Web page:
In a push to rebuild following a wildfire, a community may miss
the big takeaways. BY LUCIAN DEATON
THIS FALL, EL PASO COUNTY IN COLORADO was embroiled in a debate over how to rebuild following a wildfire. The discussion focused on a central question: Should residential fire safety requirements be relaxed to encourage rebuilding?
The county, which encompasses Colorado Springs, south of Denver, endured the Black Forest Fire in June of 2013. The fire destroyed 488 homes as burning wind-driven embers ignited structures on the edge of residential communities and transformed neighborhoods into raging conflagrations. The focus over the past two years has been on rebuilding, but in recent months a local newspaper, The Gazette, ran a series of articles finding fault in the response by county commissioners, reporting that they both tabled wildfire code adoption and relaxed existing structural fire code requirements following the Black Forest Fire.
According to media accounts, commissioners responded that they relaxed requirements on residential sprinklers to help homeowners better afford rebuilding, and cited respect of property rights in their defense of not adopting new wildland/urban interface (WUI) development codes advocated by fire service agencies. By comparison, other Colorado counties have recently adopted WUI fire codes in the wake of fire events and are good examples of wildfire resiliency. More meetings on the matter in El Paso County were set for the end of 2015.
Fires used to teach us lessons. Major urban fires of the past would enter our lexicon with historic titles like “the great fire of…” and produce changes in how structures were built to face the fire threat. The 1870s through the 1920s saw urban conflagrations and industrial fires around the country erase old building models and outmoded thinking about fire safety. From those ashes rose cities and industries transformed in their approach to fire risk, as well as the adoption of life safety standards that were the forbears of the resilient urban structural landscape we see today.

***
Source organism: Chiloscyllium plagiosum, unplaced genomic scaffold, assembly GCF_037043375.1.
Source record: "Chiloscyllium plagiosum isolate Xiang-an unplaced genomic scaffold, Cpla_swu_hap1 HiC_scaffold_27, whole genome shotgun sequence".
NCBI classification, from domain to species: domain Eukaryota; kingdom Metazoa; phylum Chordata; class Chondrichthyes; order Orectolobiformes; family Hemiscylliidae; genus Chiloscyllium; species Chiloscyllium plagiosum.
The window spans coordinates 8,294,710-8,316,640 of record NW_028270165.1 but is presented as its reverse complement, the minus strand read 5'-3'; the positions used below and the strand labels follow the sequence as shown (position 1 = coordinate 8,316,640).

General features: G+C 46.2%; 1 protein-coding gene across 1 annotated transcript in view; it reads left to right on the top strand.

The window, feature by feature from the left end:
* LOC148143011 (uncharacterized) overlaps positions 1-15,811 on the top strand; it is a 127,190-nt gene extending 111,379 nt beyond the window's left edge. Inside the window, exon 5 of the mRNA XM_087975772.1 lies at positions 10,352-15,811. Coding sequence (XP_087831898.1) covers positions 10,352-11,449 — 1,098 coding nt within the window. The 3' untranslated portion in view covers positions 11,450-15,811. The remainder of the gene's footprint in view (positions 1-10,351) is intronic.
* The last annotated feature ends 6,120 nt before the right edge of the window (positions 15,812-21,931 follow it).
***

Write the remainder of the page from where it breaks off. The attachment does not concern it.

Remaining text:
A century later, we again live in a period that provides us teachable moments about the new threat of fire. In many cases, though, we are missing the opportunity to learn.
In the WUI, where homes are near, or in, fire-prone landscapes and can be exposed to burning embers, wildfire moves from “wild” to urban areas through the ignition of unprepared structures. If not stopped through mitigation, a home-to-home conflagration can result, like the one that devastated parts of Colorado Springs. While fire agencies performed valiantly, fire response is not consistent in the WUI, and challenges faced by local officials further complicate actions for long-term safety.
It is important to acknowledge the political dilemma underlying these problems. In a reality of two-year election cycles, quarterly fundraising goals, and tightening local budgets, the sudden loss of 488 homes and the removal of $84 million in residential property taxes poses a significant challenge to El Paso County’s commissioners.
The tension between long-term progressive change and the immediate need to make communities and budgets whole again is real. At the same time, though, we cannot afford to miss critical lessons that can help us shape a workable WUI landscape. To meet the WUI threat, we must share a collective conviction to support comprehensive rebuilding plans that reflect those lessons and balance redevelopment with the assurance of a resilient WUI future.